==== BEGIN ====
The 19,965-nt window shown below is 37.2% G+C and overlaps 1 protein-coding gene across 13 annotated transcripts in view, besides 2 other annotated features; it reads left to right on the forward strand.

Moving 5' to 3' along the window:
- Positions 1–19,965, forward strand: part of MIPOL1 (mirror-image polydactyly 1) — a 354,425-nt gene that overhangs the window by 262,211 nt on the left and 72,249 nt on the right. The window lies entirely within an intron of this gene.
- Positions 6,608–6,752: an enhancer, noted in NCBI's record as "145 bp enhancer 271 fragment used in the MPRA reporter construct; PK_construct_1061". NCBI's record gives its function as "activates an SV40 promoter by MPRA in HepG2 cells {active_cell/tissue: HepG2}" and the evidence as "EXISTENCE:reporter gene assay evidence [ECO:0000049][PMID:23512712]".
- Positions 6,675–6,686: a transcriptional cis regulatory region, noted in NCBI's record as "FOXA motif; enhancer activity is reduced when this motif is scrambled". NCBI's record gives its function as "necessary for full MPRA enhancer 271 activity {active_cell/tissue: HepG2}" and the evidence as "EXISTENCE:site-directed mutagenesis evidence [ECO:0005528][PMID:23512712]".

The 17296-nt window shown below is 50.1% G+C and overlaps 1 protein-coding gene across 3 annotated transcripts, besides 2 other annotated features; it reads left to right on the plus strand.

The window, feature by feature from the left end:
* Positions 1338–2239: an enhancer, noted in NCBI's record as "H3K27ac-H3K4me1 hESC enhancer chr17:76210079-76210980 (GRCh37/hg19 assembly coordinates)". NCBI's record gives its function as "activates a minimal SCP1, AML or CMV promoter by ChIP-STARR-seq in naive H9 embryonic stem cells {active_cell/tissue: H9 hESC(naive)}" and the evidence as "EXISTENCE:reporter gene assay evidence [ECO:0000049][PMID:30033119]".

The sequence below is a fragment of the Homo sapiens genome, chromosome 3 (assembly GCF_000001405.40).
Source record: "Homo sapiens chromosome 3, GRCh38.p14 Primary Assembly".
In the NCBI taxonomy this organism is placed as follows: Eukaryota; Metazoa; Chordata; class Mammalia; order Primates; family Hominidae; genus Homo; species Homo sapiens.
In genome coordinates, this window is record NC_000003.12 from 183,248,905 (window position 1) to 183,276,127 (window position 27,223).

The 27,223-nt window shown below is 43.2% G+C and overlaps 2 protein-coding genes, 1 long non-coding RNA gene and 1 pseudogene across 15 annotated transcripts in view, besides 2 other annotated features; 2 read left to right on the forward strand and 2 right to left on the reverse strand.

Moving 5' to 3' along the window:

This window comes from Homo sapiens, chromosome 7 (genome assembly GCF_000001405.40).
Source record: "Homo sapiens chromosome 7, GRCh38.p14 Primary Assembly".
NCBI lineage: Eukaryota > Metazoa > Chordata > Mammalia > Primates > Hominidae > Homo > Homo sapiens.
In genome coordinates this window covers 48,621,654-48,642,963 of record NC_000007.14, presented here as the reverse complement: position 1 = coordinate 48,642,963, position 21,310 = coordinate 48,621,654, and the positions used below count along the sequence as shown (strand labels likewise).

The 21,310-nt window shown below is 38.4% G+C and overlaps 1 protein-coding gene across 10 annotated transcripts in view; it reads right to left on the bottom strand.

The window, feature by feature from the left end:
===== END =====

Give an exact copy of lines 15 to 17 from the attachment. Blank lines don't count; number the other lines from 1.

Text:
This window comes from Homo sapiens, chromosome 7 (genome assembly GCF_000001405.40).
Source record: "Homo sapiens chromosome 7, GRCh38.p14 Primary Assembly".
NCBI lineage: Eukaryota > Metazoa > Chordata > Mammalia > Primates > Hominidae > Homo > Homo sapiens.